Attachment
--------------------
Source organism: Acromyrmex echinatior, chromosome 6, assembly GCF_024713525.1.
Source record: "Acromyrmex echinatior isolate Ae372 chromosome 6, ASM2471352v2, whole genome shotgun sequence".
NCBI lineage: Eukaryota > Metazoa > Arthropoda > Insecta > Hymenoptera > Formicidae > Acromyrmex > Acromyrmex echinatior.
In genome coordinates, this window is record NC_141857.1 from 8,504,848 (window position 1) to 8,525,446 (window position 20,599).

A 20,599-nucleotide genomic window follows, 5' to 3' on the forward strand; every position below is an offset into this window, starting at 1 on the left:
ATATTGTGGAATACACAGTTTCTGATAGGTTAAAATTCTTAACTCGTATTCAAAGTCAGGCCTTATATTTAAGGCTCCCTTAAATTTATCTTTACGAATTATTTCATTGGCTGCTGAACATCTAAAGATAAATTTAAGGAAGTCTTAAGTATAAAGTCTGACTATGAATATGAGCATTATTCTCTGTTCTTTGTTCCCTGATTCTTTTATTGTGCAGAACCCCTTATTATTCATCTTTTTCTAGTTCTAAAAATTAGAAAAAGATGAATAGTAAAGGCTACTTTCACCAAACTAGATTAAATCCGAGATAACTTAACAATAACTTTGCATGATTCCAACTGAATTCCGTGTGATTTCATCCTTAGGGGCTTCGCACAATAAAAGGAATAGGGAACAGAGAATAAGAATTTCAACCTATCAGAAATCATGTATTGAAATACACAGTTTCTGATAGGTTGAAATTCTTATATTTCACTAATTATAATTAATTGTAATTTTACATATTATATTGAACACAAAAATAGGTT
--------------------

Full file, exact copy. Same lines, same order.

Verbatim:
Source organism: Acromyrmex echinatior, chromosome 6, assembly GCF_024713525.1.
Source record: "Acromyrmex echinatior isolate Ae372 chromosome 6, ASM2471352v2, whole genome shotgun sequence".
NCBI lineage: Eukaryota > Metazoa > Arthropoda > Insecta > Hymenoptera > Formicidae > Acromyrmex > Acromyrmex echinatior.
In genome coordinates, this window is record NC_141857.1 from 8,504,848 (window position 1) to 8,525,446 (window position 20,599).

A 20,599-nucleotide genomic window follows, 5' to 3' on the forward strand; every position below is an offset into this window, starting at 1 on the left:
ATATTGTGGAATACACAGTTTCTGATAGGTTAAAATTCTTAACTCGTATTCAAAGTCAGGCCTTATATTTAAGGCTCCCTTAAATTTATCTTTACGAATTATTTCATTGGCTGCTGAACATCTAAAGATAAATTTAAGGAAGTCTTAAGTATAAAGTCTGACTATGAATATGAGCATTATTCTCTGTTCTTTGTTCCCTGATTCTTTTATTGTGCAGAACCCCTTATTATTCATCTTTTTCTAGTTCTAAAAATTAGAAAAAGATGAATAGTAAAGGCTACTTTCACCAAACTAGATTAAATCCGAGATAACTTAACAATAACTTTGCATGATTCCAACTGAATTCCGTGTGATTTCATCCTTAGGGGCTTCGCACAATAAAAGGAATAGGGAACAGAGAATAAGAATTTCAACCTATCAGAAATCATGTATTGAAATACACAGTTTCTGATAGGTTGAAATTCTTATATTTCACTAATTATAATTAATTGTAATTTTACATATTATATTGAACACAAAAATAGGTT